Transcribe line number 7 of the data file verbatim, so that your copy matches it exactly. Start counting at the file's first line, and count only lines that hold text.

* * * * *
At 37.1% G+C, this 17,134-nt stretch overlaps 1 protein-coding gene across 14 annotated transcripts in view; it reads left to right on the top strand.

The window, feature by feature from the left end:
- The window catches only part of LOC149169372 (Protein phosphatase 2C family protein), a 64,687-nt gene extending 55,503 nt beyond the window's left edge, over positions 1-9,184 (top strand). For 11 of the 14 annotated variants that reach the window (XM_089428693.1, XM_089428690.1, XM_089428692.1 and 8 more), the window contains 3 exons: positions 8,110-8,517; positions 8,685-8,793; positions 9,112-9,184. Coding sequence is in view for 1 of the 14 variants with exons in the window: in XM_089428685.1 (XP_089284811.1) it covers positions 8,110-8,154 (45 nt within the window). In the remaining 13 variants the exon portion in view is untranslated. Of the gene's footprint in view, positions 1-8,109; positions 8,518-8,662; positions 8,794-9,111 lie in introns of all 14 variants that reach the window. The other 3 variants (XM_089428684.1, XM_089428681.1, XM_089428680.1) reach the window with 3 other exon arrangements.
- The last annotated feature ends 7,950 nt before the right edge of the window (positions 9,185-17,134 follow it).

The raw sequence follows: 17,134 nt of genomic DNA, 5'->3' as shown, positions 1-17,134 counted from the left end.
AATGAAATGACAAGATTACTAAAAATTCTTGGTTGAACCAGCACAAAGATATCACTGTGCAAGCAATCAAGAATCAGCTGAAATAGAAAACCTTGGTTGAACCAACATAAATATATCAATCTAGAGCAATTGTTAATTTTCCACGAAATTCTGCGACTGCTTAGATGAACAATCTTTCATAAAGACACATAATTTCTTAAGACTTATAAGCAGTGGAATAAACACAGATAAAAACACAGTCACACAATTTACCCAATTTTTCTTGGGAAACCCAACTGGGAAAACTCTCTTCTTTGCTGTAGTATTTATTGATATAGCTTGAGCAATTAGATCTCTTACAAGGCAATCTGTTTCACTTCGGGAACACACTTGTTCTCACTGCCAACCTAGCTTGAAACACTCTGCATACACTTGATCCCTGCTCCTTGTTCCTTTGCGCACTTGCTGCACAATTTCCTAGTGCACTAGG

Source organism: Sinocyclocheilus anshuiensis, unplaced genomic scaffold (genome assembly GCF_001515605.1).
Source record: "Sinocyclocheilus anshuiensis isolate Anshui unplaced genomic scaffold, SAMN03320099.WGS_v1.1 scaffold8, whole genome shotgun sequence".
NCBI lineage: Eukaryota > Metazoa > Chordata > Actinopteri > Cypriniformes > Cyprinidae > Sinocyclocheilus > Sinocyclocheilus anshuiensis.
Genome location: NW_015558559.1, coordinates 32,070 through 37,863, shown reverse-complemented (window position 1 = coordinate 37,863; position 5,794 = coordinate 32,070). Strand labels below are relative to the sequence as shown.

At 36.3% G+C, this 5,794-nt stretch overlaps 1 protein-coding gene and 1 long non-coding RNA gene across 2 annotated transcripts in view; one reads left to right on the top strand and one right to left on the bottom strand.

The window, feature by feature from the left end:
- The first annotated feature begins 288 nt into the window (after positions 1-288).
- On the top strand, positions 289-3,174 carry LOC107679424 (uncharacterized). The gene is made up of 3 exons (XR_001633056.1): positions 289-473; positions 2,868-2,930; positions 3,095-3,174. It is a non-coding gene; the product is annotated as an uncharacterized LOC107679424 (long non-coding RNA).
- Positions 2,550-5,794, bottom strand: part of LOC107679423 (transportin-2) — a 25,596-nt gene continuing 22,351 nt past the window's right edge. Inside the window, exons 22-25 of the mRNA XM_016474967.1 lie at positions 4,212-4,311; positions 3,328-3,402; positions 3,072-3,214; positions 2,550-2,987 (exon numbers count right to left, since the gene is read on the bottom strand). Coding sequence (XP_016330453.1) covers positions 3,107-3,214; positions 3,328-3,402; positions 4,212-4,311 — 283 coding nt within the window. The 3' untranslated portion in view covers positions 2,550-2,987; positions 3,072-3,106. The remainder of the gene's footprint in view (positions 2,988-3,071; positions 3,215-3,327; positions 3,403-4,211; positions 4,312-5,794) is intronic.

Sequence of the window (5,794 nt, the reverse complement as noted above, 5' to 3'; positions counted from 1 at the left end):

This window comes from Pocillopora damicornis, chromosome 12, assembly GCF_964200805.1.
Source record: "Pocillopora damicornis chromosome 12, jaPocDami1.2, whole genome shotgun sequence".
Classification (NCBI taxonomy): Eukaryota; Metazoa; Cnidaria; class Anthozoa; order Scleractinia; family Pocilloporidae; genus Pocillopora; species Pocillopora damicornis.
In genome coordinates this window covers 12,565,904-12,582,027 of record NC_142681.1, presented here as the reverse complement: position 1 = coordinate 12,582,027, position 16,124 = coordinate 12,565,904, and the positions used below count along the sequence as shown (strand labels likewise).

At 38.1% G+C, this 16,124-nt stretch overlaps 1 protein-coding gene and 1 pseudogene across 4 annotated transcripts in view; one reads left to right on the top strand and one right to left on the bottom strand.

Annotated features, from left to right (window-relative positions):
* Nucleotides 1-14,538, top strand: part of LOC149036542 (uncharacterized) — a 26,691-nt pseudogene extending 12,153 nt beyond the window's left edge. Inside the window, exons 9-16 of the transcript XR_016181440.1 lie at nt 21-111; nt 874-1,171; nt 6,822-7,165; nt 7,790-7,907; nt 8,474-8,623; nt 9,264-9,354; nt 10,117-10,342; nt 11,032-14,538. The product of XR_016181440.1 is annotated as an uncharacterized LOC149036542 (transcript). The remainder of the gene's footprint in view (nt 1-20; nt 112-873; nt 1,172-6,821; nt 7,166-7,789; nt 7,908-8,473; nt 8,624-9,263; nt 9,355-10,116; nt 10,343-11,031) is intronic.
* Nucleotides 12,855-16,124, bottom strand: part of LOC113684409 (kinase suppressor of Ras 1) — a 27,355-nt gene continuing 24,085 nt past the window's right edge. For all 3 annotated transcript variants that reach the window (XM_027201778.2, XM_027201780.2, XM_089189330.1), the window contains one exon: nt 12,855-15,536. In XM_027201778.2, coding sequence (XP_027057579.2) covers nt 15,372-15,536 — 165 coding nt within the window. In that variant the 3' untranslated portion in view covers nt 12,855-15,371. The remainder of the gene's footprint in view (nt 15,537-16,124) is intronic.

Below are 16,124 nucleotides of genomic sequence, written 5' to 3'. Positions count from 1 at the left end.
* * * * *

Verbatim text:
Source organism: Sinocyclocheilus anshuiensis, unplaced genomic scaffold (genome assembly GCF_001515605.1).